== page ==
–Sometimes other writers will let their contempt show about the genre you write in, if it’s not one that they truly admire.  Don’t hang around anyone who actually looks down at your work while pretending to be a buddy.

–If you’ve got a writer friend who keeps sending you their great reviews, interviews, etc., ask yourself why?  Does he or she feel the need to impress you?   What for?  Isn’t it enough to just share the news itself?

–Beware of writers who tell you what you need or what your work is missing.  One friend reported to me that another author told her she didn’t have “enough angst” to be a writer.  Blanket assessments like that are pointless, dumb, and insulting.

–We’re all busy (if things are going well), but writers who keep complaining that they’re over-committed yet won’t stop doing events like readings, signings, or conference panels that they claim frustrate them obviously have a deep need to complain.

In the end, being connected to other writers is important, but it’s just as important to have friends who aren’t writers. That’ll help you remember that the world is a place where not everyone is working with words 24/7.  It’ll keep you sane.  Well, saner….

Lev Raphael is the author of Writer’s Block is Bunk! and two dozen other books in many genres. He offers creative writing workshops, editing and mentoring online at writewithoutorders.com.

 

 

Don’t Believe in “Writer’s Block”!

I’m just back from keynoting a writers’ conference in Michigan where one of the questions was “Do you ever get writer’s block?”

My answer was simple: No.  And here’s why.

I once heard prize-winning author Loren D. Estleman deplore the use of the term.  He said that it’s a grossly unhelpful way of describing something very basic and ordinary in the writer’s life: you’re stuck.

I totally agree. When you say that you have writer’s block, you turn a minor problem into something major like depression or even cancer. Suddenly you’re beset by a grave affliction and a normal, unremarkable part of the writing process potentially becomes  debilitating.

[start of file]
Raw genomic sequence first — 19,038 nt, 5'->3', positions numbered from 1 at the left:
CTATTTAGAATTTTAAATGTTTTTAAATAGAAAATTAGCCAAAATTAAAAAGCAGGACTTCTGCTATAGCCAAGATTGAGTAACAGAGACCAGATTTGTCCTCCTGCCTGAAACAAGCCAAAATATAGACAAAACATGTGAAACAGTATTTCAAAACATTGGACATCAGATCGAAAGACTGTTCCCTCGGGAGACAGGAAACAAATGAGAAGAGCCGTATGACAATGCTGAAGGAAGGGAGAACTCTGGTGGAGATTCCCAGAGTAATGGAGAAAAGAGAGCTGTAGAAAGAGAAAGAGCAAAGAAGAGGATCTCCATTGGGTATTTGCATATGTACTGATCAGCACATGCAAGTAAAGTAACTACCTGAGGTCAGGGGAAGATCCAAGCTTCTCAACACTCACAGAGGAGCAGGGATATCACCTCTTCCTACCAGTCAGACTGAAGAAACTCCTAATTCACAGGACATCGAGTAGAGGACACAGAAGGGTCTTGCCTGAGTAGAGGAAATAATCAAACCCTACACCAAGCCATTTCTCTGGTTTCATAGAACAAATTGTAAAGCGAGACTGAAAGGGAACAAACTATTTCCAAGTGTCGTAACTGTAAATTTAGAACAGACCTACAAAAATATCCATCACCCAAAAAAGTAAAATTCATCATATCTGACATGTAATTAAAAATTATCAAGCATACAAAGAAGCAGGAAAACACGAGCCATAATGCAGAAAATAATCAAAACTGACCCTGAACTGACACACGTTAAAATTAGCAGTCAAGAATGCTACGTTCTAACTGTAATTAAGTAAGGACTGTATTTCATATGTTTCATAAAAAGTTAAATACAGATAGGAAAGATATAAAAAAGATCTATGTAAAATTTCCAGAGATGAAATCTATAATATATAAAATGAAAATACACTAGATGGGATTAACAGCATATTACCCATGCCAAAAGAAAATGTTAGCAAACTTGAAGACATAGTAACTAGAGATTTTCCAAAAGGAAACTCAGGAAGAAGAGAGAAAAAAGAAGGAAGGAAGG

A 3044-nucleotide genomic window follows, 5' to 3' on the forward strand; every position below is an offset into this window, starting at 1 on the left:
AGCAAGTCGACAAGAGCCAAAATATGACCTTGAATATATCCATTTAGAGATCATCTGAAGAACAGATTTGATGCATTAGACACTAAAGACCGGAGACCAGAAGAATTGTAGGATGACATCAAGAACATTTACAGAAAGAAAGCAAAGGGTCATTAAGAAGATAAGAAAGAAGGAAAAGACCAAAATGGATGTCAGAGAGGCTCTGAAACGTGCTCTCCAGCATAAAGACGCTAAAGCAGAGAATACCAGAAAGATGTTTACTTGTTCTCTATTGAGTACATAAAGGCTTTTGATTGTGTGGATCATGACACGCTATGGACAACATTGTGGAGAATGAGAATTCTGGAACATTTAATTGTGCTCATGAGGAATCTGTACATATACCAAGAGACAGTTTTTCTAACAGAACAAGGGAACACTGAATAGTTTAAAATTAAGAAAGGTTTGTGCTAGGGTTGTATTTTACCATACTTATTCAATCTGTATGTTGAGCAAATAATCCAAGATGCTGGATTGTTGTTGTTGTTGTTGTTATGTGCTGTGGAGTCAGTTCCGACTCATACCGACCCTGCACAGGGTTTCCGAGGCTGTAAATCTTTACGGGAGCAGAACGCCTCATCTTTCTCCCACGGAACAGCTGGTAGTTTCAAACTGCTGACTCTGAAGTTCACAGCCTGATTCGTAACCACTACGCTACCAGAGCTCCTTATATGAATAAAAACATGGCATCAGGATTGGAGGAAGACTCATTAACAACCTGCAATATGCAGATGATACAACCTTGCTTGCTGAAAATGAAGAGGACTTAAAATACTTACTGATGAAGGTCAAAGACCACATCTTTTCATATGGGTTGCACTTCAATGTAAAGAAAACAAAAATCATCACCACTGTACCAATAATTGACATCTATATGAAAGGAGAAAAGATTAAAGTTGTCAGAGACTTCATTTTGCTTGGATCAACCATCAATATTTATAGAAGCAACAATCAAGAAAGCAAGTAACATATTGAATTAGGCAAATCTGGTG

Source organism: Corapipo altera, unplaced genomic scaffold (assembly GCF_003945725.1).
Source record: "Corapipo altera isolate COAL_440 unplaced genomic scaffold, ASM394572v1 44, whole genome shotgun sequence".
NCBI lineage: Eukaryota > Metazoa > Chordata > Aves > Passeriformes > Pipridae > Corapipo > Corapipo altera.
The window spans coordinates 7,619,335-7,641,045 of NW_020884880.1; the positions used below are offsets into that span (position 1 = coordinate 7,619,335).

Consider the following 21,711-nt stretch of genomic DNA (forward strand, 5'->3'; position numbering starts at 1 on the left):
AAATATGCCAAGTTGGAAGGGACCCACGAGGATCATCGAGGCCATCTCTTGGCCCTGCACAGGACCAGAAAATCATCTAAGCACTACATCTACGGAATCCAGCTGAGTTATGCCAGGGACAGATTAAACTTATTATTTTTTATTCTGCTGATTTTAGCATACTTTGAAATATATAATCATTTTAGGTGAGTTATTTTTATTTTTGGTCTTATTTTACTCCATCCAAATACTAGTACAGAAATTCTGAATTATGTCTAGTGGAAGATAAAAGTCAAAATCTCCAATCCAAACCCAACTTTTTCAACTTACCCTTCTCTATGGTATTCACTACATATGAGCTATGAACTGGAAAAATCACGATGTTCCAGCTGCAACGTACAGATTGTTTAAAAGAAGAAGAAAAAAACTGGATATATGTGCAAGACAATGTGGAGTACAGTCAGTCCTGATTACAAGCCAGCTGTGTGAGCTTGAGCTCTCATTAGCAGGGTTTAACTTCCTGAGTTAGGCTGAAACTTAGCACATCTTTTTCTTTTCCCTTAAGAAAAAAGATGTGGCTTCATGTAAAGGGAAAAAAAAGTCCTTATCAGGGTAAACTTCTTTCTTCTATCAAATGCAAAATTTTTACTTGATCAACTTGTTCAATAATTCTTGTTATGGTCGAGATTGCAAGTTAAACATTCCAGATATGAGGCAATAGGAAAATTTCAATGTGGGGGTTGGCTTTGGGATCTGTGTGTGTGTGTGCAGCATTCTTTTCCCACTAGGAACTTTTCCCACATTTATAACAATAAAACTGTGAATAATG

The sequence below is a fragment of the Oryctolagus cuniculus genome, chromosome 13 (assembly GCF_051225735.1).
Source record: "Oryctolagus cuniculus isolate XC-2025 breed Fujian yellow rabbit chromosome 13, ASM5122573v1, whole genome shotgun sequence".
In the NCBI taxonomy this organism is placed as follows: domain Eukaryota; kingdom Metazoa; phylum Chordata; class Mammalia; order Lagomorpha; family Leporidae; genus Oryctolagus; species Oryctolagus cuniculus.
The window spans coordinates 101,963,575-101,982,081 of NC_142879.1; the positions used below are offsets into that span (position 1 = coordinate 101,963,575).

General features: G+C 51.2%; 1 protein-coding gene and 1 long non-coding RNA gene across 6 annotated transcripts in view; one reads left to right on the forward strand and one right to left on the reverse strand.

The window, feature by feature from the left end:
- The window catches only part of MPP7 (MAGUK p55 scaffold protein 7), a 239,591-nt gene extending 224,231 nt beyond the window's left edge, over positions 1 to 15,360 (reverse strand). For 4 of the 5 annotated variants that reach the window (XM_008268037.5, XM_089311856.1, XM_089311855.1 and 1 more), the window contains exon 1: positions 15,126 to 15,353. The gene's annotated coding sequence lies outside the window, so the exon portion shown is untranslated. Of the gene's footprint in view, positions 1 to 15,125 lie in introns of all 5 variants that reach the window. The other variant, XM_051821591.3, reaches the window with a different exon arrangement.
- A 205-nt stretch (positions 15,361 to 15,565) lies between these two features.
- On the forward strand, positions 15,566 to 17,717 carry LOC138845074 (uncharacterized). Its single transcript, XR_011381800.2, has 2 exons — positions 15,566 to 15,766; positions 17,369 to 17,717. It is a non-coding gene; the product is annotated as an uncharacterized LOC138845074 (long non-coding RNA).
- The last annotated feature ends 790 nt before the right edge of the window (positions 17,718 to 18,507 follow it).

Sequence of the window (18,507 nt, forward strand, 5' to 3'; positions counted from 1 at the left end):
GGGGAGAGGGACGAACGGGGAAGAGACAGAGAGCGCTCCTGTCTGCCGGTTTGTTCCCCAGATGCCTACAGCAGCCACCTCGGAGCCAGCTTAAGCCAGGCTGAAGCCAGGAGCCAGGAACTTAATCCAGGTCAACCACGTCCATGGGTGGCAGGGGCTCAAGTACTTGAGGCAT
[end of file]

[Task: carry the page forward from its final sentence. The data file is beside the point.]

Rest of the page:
I’ve felt this way through many years as a published author; through twenty-five books in many genres; and hundreds of stories, essays, reviews and blogs. Like Estleman, I believe that we all get stuck sometimes in our work, no matter how experienced we are — and Estleman’s published sixty books. Stuck isn’t a bad thing. It just means that you haven’t worked something out, you haven’t answered some question in the book, or maybe you’re headed in the wrong direction.

When I get stuck, I do what Estleman suggested, and what I’ve advised my creative writing students over the years: I leave the writing alone and don’t obsess about it.

Are you stuck? Don’t panic. Give the problem to your subconscious to figure out. Work on something else or don’t do any writing at all. Focus outward: the gym, a movie, dinner with your spouse, drinks with some buddies, walking your dog, home repairs, a car trip, gardening, working on your tan, cooking, going out, reading a new book by your favorite author — anything that will absorb you completely and make you feel good.

Of course, sometimes being stuck is connected to secrecy and revelation. It can mean you’re afraid of what you want to write, afraid of revealing too much about yourself (or someone else), afraid of what people might think. That fear of exposure is shame, or the dread of shame. Calling it “writer’s block” confuses the issue and disguises what’s really the problem.

Unfortunately, there’s a gigantic industry devoted to helping people overcome “writer’s block,” to keep them from turning into Barton Fink, stuck on that one sentence. And because our culture loves stories about blocked writers like The Shining, there’s a perverse kind of glamor associated with this “condition.” It’s dramatic, it’s proof of how serious a professional you are. And hey, writers are crazy anyway, so of course they can’t do their jobs.

Let’s face it, since most people hate to write, especially in this age of texting, “writer’s block” connects with non-writers much better than when you say, “I’m working on my book, it’s going great and I’m having a blast.” You risk being seen as cocky or even arrogant. Saying that you have writer’s block brings you back to earth. It comforts people who don’t write, because it confirms their perception of writing as drudgery and even torment.

Don’t buy into the script.  Write your own.

Lev Raphel is the author of twenty-five books in many genres including the guide for writers Writer’s Block is Bunk. He teaches creative writing workshops online at writewithoutborders.com where he also offers coaching and mentoring.

(this blog originally appeared on The Huffington Post)